I watched Christine O’Donnell bury the hatchet
….with her opponent Chris Koons (who won the US Senate seat) today – at the historic Return Day in Georgetown, Delaware.
I was so tempted to make wry comments about those photos, but, you know what? I’m taking Delaware’s lead, and turning away from the election and celebrating the end of the campaign…..and I also believe that we should be the change (oopphh!) that we want in the world, so – (aarrgghh….):
Since 1792, Delawareans meet in Georgetown – the county seat of Sussex County (Delaware has 3 counties) a couple days after any election, and the town crier calls out the results, surrounded by a crowd, a big parade and an ox roast, which is always free for everyone. They make all of the opposing candidates ride together in a horse drawn carriage for a parade, then they have to bury a hatchet in the town square together.
This year’s parade included four + high school marching bands, more than a dozen beauty queens and the Teamsters – all celebrating the end of the campaign. Which, really – oughta be celebrated. And that was the feeling around Georgetown today, in the rain – “thank god this is over”. Lousy weather always encourages crowd cohesion, and today’s crowd was no exception.
For some reason, the event ended up being an hour ahead of schedule, and I chose warm car over ox sandwich, but I can tell you that people were talking about the free ox sandwiches in between all the music (is that the same as pit beef? I dunno).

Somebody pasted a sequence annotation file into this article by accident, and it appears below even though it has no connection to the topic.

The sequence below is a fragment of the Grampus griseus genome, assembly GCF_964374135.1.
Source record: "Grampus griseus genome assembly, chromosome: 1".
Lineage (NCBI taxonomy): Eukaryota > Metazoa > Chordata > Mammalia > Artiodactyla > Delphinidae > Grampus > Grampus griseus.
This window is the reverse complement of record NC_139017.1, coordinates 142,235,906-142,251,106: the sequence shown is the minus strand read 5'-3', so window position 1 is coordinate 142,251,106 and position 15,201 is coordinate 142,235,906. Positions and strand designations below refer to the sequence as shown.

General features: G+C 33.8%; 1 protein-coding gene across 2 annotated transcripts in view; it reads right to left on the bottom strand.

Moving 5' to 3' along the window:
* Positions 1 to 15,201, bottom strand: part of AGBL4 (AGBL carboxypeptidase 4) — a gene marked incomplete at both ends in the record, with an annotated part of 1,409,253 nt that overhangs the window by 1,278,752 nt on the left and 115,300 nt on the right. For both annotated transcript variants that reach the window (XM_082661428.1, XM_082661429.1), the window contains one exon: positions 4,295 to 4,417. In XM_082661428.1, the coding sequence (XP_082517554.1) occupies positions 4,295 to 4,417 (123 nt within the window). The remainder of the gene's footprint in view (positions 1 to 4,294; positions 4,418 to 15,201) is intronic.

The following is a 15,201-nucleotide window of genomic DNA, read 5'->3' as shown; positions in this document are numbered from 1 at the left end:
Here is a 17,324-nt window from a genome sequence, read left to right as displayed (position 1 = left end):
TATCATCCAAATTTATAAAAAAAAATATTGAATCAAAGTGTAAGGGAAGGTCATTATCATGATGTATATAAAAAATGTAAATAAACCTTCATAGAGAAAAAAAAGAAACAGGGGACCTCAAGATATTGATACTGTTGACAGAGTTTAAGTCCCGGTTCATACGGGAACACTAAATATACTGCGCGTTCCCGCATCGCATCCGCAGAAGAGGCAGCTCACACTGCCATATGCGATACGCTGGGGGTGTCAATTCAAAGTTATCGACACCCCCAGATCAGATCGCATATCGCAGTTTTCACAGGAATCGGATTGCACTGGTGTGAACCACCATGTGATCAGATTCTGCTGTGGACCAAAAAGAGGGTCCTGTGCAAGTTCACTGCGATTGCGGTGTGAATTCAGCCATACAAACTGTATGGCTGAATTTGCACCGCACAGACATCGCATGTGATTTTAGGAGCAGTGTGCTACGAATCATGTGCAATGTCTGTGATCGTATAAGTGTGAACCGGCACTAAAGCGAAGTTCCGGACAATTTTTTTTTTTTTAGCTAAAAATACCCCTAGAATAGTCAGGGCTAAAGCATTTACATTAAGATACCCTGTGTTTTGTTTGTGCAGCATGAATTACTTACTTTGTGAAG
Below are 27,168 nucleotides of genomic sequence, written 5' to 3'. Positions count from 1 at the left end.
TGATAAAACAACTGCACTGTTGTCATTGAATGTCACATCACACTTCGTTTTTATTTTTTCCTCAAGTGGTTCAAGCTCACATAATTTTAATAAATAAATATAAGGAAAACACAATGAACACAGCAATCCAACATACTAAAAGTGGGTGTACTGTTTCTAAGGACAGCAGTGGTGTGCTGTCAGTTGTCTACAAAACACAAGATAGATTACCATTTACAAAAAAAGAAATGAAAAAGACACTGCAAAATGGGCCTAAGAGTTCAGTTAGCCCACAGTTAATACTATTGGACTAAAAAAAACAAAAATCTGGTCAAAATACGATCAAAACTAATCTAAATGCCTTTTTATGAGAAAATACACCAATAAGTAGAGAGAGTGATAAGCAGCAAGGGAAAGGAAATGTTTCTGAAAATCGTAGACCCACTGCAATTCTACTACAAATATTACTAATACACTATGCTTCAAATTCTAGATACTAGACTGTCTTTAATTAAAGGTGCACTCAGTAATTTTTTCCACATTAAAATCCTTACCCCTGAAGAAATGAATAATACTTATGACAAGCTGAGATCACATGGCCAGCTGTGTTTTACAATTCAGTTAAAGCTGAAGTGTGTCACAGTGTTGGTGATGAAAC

Three different versions of the Star Spangled Banner were sung, as well as very spirited versions of America the Beautiful AND the one about Proud to be American (cuz I know that I am free?) – which brought all the politicians to their feet and the elderly gentleman next to me almost toppled both of us, pumping his fist into the air. I couldn’t help but whoosh myself back into the 1800s, imagine myself standing there, actually waiting for election results in the town square. Can you imagine? Waiting for a public crier?
In any case, the Delawareans deserve applause for this custom – it felt civilized and actually like closure – closing up a long ugly campaign. Good for you, Delaware. Thank you.